In 2014, there was a divorce and child custody filing in Bexar County, also between two women who in this case had been married in Washington,. That one had been filed eight days before a federal judge ruled that Texas’s law against same-sex marriage was unconstitutional; this was the original Texas case filed by Cleopatra De Leon and Nicole Dimetman, and Vic Holmes and Mark Phariss. The judge in that Bexar County case later also ruled that Texas’s law against same-sex marriage was unconstitutional, basing her opinion on the federal case while specifying sections of the state’s Family Code as being illegal. She also cordially invited Greg Abbott to butt the hell out, which kind of makes her my hero. I don’t have any further updates on that case, so it’s my best guess that it eventually proceeded to a normal resolution in the courts.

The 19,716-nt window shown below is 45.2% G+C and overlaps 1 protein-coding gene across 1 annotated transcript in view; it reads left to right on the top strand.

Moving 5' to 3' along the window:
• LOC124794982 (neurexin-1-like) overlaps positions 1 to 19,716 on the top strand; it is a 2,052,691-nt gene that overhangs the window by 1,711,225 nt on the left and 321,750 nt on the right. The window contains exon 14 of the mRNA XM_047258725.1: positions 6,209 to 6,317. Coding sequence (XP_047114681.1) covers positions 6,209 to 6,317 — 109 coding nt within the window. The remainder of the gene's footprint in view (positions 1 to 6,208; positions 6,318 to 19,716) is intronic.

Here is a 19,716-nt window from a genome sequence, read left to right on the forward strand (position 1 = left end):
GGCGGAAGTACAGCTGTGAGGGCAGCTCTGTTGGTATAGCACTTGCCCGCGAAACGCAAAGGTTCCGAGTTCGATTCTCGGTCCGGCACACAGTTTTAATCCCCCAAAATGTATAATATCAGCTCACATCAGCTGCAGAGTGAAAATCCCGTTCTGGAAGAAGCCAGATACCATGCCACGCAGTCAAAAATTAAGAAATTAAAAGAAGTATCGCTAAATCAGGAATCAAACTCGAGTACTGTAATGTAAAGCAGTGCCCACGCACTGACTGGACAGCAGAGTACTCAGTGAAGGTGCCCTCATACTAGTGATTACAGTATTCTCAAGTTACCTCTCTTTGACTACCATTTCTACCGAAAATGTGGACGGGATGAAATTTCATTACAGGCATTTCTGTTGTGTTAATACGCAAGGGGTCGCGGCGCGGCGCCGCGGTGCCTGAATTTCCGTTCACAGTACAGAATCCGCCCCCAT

Finally (yes, I went deep on this one; it’s a topic that fascinates me), there was a post-Obergefell divorce granted in Tarrant County, the culmination of a proceeding that had been filed in 2013. It appears that it was the SCOTUS ruling on same-sex marriage that spurred the case resolution for this one.

So with all that said, and with the usual proviso that I Am Not A Lawyer, I like plaintiff Hoffman’s chances, on the grounds that this is in every other way a pretty normal, boring divorce case that will ultimately be decided on the merits. It’s certainly possible that some bad actors might try to get involved in an effort to pursue a ruling that might draw a distinction between “traditional” marriage and same-sex marriage. I don’t know how that might happen, and I don’t know if it can happen if defendant Ortiz objects to their intervention, I just know that the there are definitely people who would like to intervene in this fashion and for this purpose, and I wouldn’t put it past them. Anyway, I’ll try to keep an eye on this one, just to see how it goes. The trial begins today, so we may know more soon.